
                                                                            
                                                                           
assuming the boundary condition that                                       
QB(t) = 0 when t = 0 (i.e. starting from “off” state).

As QB(t) increases from zero to IBB, the collector current will
also increase since the collector current is given by:
                        dc QB
                   IC          dc I B
                          B                                                    6
         Analysis of switching transients (continued)

But the collector current cannot increase continuously since IC is
limited by the value of RL and VCC. Once, IC reaches VCC / RL, then
IC cannot increase even though QB continues to increase. At this
value of IC, VCE is close to zero, and C-B junction gets forward
biased, and the transistor is said to be in saturation. IC is not equal
to dc IB anymore in saturation.

            dc QB                      t 
       IC                   1  exp 
                    dc I B                   for 0 < t < tr
              B                       B 
                                           

      I C  VCC / RL                             for t > tr

 During 0 < t < tr , the BJT is in active mode. At t = tr , the collector
 current reaches the maximum value of VCC/RL and does not
 increase further. The time tr is called turn-on time of the BJT.           7
          Analysis of switching transients (continued)


                                                              tr 
The turn-on time tr can be obtained from:   dc I B 1  exp 
                                                                   IC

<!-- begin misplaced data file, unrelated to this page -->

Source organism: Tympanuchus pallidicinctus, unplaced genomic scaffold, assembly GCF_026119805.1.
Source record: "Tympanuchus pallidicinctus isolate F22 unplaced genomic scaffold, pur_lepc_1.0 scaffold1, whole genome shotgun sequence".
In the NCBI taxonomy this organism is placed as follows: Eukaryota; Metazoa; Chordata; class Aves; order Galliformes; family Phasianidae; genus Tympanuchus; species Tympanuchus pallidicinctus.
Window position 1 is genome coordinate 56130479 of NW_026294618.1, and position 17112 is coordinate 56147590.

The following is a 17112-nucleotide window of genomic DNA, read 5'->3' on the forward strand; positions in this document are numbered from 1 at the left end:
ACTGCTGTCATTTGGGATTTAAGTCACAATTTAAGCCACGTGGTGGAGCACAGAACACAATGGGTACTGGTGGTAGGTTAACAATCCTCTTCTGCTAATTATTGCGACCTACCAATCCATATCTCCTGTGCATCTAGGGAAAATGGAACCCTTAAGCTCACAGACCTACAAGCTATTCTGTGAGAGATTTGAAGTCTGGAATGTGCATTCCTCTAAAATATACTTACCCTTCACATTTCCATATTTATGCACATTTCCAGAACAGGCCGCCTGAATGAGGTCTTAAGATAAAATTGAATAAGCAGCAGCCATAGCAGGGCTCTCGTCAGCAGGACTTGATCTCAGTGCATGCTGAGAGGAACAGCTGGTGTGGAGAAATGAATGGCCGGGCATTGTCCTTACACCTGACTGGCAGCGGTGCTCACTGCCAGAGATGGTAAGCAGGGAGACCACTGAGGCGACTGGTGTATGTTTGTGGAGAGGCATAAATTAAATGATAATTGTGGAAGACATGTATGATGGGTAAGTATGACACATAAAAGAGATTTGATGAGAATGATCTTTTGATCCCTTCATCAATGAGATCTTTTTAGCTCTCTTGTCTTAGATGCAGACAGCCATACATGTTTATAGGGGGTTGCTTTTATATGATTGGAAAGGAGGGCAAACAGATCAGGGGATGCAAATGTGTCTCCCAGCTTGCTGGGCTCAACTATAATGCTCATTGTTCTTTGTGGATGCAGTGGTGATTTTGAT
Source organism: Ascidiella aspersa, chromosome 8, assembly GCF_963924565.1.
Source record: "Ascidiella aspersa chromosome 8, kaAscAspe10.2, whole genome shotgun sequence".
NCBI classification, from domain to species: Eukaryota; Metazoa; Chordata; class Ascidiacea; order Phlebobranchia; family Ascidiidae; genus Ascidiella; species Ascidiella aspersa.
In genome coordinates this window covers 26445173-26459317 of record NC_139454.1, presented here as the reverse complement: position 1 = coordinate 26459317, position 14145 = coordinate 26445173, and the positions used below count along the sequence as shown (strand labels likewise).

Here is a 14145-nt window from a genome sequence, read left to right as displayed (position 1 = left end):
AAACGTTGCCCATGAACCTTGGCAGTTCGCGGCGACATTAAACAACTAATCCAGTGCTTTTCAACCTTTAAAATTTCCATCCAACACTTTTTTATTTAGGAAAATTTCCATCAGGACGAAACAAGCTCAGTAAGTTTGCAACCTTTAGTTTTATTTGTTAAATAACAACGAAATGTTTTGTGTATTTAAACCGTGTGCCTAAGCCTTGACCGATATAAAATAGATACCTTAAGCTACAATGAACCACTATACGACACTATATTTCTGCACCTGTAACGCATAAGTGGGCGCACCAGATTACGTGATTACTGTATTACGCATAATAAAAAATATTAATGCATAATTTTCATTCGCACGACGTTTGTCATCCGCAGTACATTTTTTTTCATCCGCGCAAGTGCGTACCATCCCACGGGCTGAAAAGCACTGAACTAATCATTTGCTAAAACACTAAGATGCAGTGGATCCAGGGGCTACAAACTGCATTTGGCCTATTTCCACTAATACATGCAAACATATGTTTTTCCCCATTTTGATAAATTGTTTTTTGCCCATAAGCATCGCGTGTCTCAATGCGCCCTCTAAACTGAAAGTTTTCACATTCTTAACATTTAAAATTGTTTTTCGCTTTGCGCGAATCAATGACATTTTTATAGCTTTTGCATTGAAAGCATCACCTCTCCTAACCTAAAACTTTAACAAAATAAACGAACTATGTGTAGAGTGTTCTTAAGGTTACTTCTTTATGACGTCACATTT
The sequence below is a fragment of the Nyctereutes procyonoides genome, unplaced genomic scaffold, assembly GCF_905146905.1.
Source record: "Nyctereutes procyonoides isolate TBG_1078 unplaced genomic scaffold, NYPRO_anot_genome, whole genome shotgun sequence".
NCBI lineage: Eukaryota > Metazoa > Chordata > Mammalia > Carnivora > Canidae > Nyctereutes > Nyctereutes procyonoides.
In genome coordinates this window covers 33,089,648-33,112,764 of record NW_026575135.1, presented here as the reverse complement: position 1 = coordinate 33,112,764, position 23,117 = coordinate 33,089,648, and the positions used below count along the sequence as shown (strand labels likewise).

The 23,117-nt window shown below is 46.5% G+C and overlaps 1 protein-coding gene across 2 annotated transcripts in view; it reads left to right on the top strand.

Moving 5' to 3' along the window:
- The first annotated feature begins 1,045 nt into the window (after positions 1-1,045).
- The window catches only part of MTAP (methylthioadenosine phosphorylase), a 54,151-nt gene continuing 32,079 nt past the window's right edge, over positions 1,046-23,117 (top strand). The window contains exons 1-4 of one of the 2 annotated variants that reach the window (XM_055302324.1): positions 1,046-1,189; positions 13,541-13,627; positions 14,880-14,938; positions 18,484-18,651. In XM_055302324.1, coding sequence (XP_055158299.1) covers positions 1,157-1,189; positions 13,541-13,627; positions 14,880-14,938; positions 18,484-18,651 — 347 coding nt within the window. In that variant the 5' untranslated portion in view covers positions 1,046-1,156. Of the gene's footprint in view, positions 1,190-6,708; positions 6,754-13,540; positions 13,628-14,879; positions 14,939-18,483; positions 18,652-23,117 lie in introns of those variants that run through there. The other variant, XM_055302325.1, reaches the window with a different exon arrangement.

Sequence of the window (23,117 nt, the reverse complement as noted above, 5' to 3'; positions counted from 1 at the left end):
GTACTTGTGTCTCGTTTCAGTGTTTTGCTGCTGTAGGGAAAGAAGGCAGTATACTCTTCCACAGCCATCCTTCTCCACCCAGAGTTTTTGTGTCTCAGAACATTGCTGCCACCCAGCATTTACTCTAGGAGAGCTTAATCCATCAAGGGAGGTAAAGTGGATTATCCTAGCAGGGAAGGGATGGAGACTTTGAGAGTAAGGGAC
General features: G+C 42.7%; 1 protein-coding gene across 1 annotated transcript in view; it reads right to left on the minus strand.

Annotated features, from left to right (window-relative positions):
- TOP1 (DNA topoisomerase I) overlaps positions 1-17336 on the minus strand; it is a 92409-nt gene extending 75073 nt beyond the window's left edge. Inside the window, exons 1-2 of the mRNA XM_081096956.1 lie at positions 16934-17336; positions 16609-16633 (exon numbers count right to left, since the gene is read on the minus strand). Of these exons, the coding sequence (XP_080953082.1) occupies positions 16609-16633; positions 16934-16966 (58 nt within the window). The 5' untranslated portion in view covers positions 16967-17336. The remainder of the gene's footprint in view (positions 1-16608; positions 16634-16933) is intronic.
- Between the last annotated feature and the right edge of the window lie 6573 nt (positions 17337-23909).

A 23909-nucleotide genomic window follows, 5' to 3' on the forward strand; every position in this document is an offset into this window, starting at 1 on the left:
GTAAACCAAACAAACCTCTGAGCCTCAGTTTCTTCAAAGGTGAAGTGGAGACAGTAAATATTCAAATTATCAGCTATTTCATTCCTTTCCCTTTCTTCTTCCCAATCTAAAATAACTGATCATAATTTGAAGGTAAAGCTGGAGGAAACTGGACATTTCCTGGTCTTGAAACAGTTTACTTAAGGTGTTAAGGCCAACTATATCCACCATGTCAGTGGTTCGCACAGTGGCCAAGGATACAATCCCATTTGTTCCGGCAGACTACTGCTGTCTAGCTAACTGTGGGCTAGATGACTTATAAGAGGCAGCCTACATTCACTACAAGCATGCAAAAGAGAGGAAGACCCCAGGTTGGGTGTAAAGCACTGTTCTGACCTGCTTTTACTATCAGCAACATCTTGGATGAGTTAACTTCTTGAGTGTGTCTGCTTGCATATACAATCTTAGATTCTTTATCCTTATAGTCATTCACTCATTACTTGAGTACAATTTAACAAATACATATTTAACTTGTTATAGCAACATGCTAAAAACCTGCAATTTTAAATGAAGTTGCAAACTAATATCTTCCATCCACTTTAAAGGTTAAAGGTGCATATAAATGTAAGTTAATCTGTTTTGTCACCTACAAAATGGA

          B 
                                                                  


                                                       1     
Rearranging and solving for tr:                 1  I  I  
                                    tr  B ln               
                                                      C dc B 




Note that one can reduce the turn-on time by increasing the base
current (faster storage charge build up). However, if you make the
base current too large, you will be storing too much charge in the
base during “on” so that it will affect the turn-off time.
                                                                           8
          Methods to speed-up turn-off transients


Introduce R-G centers in base.
Use Schottky diode clamp to prevent BJT going into “deep”
saturation.




                                                            9
                Examples of transient response
    IB

     VS
IB 
     RS
                                                           t
   QB
   I BB                                                       
                                                       I BB 1  et B   
                                                           t
     IC

Vcc / RL
                 dc
                       QB
                       B
                                      
                           dc I B 1  e t  B   
                                                          t
           tr
                                                                              10